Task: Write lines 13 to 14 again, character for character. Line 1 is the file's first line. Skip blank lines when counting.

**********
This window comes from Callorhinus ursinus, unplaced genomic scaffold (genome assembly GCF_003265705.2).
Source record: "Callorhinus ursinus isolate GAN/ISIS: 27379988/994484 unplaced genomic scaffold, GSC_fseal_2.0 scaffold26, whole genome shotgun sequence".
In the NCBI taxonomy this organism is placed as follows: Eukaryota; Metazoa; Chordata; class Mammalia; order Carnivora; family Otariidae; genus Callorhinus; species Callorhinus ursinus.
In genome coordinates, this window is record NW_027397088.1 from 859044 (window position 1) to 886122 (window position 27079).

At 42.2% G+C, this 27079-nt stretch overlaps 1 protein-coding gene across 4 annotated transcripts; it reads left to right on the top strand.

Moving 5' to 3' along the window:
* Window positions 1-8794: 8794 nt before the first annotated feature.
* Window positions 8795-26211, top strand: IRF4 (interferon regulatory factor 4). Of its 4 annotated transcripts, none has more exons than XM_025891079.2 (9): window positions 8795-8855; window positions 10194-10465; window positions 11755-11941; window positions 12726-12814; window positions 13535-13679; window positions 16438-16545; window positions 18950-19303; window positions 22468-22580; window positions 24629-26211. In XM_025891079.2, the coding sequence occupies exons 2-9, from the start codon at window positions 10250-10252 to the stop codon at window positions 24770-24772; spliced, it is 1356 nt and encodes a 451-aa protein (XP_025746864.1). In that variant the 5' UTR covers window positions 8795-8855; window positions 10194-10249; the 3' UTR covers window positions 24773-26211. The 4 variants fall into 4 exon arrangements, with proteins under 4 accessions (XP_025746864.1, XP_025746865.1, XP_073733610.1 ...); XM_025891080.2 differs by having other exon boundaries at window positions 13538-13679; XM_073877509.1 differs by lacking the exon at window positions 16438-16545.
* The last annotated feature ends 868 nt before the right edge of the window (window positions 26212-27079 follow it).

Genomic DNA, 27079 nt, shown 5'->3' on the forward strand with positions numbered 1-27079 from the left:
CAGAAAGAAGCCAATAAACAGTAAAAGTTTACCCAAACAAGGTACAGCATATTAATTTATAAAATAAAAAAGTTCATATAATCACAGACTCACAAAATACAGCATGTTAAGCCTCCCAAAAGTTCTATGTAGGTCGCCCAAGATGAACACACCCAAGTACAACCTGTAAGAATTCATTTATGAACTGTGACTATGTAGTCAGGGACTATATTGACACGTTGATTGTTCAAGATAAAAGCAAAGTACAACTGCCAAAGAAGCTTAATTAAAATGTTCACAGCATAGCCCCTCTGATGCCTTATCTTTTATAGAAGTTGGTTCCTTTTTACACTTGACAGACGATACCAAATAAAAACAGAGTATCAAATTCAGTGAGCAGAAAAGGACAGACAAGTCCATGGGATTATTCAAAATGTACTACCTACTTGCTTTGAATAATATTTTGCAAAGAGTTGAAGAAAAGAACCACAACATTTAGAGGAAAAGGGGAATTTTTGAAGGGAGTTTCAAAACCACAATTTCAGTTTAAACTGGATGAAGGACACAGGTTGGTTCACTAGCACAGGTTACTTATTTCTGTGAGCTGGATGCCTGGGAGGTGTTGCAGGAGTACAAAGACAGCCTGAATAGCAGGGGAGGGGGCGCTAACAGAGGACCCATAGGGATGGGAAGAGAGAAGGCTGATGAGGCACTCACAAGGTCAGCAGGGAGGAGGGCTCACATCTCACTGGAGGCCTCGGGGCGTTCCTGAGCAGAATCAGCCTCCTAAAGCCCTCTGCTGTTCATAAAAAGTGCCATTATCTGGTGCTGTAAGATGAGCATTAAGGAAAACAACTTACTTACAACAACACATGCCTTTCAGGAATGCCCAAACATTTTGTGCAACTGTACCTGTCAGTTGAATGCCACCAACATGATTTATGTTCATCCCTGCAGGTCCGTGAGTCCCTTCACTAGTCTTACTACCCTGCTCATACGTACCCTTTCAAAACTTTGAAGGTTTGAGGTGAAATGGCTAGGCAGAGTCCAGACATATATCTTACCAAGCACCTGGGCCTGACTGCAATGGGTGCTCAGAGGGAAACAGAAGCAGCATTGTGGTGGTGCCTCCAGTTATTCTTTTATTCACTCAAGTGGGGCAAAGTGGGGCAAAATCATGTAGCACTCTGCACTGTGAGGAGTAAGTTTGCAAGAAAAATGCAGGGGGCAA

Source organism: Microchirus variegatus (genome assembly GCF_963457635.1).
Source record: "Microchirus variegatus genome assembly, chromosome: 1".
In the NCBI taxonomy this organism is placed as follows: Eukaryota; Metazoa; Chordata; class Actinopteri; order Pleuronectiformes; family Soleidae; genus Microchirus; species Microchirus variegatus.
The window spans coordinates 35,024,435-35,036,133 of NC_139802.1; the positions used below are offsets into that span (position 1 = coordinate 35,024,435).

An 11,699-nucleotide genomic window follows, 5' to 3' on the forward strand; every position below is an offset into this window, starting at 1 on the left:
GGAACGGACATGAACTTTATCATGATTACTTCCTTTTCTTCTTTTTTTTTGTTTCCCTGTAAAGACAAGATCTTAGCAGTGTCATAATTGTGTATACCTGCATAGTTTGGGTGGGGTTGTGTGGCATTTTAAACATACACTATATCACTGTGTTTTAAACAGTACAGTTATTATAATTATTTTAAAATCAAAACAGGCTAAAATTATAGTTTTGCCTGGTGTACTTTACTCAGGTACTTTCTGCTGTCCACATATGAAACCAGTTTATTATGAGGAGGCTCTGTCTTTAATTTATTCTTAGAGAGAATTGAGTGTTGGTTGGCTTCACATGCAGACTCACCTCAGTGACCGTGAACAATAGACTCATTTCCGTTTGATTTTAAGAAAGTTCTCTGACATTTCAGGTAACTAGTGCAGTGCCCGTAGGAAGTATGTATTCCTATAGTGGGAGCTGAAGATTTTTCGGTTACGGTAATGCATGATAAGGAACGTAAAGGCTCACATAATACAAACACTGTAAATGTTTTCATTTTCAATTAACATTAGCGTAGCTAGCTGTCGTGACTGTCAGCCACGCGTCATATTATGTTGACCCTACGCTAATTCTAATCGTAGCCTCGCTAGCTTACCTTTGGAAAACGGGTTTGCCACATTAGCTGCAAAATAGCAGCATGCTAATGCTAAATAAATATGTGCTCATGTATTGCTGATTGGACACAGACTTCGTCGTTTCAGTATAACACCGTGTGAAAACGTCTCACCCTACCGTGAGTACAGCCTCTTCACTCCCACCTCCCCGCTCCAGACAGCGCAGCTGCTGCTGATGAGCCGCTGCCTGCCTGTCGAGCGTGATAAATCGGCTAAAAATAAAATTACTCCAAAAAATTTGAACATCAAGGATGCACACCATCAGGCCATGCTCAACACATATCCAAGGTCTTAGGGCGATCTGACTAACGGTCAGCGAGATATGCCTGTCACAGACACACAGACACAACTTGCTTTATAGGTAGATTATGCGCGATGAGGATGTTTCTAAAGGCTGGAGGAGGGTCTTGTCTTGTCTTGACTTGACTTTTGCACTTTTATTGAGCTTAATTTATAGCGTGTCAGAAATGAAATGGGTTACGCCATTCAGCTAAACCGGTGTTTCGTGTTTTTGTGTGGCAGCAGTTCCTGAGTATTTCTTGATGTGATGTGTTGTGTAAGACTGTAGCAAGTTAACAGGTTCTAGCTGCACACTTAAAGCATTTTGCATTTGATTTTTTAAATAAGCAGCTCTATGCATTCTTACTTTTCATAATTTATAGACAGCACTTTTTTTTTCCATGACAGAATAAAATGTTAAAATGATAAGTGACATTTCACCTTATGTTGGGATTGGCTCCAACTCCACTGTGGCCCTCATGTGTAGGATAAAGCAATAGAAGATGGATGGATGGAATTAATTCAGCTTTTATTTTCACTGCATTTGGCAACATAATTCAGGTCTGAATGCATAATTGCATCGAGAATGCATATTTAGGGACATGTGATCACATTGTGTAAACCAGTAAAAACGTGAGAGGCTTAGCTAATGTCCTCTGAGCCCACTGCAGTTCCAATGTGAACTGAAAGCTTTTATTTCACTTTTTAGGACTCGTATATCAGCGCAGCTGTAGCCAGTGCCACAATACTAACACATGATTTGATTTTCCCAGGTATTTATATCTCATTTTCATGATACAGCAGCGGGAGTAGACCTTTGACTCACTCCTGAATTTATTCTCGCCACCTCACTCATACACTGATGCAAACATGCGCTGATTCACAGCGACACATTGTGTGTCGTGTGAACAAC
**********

Source record: "Microchirus variegatus genome assembly, chromosome: 1".
In the NCBI taxonomy this organism is placed as follows: Eukaryota; Metazoa; Chordata; class Actinopteri; order Pleuronectiformes; family Soleidae; genus Microchirus; species Microchirus variegatus.